Patrick M. Jones posits that :

‘… performing music and participating in musical events as an amateur and for recreation can provide exactly the kind of opportunities and ways in which weak ties [connections with people outside our immediate family, friends andcolleagues] and bridging social capital [connecting us to people unlike ourselves] are developed. Music serves as a perfect mediating space for people of different groups and musicking not only develops a sense of shared identity and intercultural understanding, but also can teach skills for democratic action such as leading and following, debate, compromise and so forth.’ (Jones 2010:295)

Teaching improvisation and iteration is frequently a hybrid methodology of jazz theory, scales and chords and so forth, and free playing to eliminate music- theory barriers to musical iteration. The reconciliation of these two procedures in various degrees of one or the other is one solution to the thorny issue of teaching improvisation. I have used this area between theory and free iteration to create a set of exercises for facilitating improvisation. But of equal importance to this input from myself is the interaction between members of the band, the mutual encouragement and the critical listening to each other’s improvising, including my own. With Wonderbrass we have created the conditions for learning improvisation and these conditions are vital for people to do the risky experimental work of improvising through which they can refine their style. In The Philosophy of Improvisation Gary Peters describes Heidigger’s philosophical practice, which Peters regards as improvisatory, as ‘the performative dimension of his ontological project…’ which ‘presents us not just with a text but with a method of progressing that constitutes a teaching’. (Peters 2009:150) The process of ‘progressing’ for Wonderbrass has been enriched through projects and collaborations with higher profile players such as Claude Deppa and Jason Yarde.

The creation of the conditions for experiment, risk-taking and learning are probably as important as any other more direct input from the leader in the process of learning to improvise or improving one’s improvising skills and repertoire. In Wonderbrass we try and create and reinforce these conditions by group exercises whereby, for example, one player will improvise a short melody within a certain mode (selected because it is a useful improvising tool in a piece we are working on), and the rest of the band will try and play it back to them instantly. It is explained to the participants that strong, clear melodies are easier to hear and play back to the improviser, and it is the improviser’s duty in this exercise to assist others by being clear and not to try to trip up the rest of the band.

However, as the exercise progresses, the improvised phrases can and will become more adventurous and more testing to play back. Another example of this reinforcement, and drawing new members into a listening and improvising culture is to have sections create backing lines behind a soloist.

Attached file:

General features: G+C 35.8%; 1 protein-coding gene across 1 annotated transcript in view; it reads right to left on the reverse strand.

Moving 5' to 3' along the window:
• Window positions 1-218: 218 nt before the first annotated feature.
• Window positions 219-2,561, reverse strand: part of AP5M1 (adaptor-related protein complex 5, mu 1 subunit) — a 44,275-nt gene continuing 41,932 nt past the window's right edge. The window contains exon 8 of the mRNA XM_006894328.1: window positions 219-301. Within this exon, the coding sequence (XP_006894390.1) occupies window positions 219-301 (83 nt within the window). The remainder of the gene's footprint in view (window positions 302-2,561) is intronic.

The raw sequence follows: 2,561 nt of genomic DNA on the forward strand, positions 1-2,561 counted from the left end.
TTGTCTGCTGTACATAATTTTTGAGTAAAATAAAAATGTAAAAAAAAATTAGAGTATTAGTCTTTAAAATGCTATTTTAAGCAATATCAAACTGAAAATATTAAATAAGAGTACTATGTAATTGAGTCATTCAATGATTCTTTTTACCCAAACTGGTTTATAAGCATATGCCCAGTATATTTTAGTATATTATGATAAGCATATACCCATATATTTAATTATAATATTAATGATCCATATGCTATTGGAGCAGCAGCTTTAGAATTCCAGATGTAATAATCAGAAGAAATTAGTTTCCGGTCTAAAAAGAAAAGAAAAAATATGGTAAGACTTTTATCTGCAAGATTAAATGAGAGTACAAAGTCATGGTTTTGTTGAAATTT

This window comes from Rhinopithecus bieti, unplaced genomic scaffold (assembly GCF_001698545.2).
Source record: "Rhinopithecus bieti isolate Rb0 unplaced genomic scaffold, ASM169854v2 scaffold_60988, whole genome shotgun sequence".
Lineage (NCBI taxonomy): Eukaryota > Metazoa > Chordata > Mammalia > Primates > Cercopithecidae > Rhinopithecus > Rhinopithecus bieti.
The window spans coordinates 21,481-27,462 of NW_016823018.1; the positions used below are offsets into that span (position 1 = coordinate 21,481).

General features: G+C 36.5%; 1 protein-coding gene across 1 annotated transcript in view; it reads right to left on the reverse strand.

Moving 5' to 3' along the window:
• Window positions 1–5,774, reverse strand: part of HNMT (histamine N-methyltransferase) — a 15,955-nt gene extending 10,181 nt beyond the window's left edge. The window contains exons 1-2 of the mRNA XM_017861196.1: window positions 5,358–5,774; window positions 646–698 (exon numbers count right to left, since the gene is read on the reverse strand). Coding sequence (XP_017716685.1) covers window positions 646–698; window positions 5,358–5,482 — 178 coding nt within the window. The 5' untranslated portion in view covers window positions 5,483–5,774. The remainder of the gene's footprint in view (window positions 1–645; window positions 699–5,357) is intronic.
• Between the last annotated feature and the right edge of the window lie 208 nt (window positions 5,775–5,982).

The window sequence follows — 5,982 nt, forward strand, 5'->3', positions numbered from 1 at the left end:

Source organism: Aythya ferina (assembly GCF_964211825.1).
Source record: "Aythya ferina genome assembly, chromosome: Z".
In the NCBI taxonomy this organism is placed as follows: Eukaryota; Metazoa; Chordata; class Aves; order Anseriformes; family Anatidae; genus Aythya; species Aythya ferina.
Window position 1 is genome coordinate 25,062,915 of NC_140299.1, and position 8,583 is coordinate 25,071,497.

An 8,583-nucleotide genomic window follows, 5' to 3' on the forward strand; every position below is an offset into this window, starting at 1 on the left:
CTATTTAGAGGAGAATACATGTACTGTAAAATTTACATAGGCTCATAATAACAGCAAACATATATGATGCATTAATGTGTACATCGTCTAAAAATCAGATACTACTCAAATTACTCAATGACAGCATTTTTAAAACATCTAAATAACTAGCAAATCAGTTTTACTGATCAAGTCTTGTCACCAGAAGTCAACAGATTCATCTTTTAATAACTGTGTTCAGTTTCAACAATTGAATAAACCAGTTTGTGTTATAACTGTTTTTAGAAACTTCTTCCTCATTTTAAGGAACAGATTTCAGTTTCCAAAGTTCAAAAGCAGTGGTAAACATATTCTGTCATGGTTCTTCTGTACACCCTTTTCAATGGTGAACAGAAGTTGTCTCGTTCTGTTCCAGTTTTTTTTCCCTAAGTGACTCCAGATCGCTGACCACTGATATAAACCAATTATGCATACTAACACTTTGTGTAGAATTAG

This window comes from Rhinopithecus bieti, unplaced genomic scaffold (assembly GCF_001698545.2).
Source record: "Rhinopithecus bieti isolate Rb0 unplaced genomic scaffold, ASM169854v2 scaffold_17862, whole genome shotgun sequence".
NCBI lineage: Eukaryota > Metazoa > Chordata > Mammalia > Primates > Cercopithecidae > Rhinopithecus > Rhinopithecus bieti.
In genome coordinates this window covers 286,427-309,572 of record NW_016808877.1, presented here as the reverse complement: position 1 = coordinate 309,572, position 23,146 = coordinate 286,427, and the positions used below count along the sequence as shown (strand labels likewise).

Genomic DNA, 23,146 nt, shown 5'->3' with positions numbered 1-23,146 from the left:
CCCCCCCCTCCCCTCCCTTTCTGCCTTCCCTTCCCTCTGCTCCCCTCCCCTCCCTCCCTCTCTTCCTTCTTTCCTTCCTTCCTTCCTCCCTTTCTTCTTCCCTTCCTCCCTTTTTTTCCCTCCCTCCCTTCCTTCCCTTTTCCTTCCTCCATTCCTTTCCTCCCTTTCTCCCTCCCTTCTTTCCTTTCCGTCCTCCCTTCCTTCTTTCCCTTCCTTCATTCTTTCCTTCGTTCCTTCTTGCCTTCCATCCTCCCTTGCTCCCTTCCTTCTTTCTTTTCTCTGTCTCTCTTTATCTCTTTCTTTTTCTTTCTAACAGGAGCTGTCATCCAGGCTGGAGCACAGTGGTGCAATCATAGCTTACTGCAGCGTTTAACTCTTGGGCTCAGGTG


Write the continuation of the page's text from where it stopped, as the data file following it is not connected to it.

This is particularly effective in acoustic and street work where there may not necessarily be a harmony instrument present and textures behind soloists are apt to be sparse. Likewise the improvisation in Wonderbrass tends to blend with and complement these backing riffs. Whilst we try iteration and exploration as a  way of freeing up the player to create, the improvisations we end up with are context sensitive, a contribution to a collective way of playing together that aspires to the conditions outlined in the Eagleton quote above.

In this study I am trying to find out exactly what personal benefits people gain through participating in Wonderbrass. I will also be asking whether the fact that this participation is creative, through improvisation and contribution to composition and arrangements, adds value to the experience of participation in the band, and therefore music in general.

Heritage Lottery Fund project 2017-2019:

WB25 (Wonderbrass at Twenty-Five (an archive project.

The aims of this project were:

1. To celebrate the fact that we’ve been around for 25 years.

2. To capture key moments and events in our history and document them for posterity but to carry them forward into our future activities

3. To create new work based on our archive so that archive will not be a historical phenomenon but a repository of knowledge and experience that we and others can draw on in the future.

We commissioned new pieces from myself, Nick Briggs (who joined the band at 15 and stayed for seven years, then went on to work as a professional musician and teacher in Berlin and London) and Claude Deppa (who has been a friend, collaborator and inspiration to the band since 1990 – and yes that is before Wonderbrass started but not its prototypes and predecessors – I can confidently state that Wonderbrass would not exist in its current form without Claude’s encouragement and generosity of spirit).

We showcased these pieces at a concert on 20 th October 2018, and recorded them and released them in September 2019 on CD and, in a shorter version, on 12” vinyl EP.

The videos of interviews with past and present members of the band are in the public domain.

Conclusions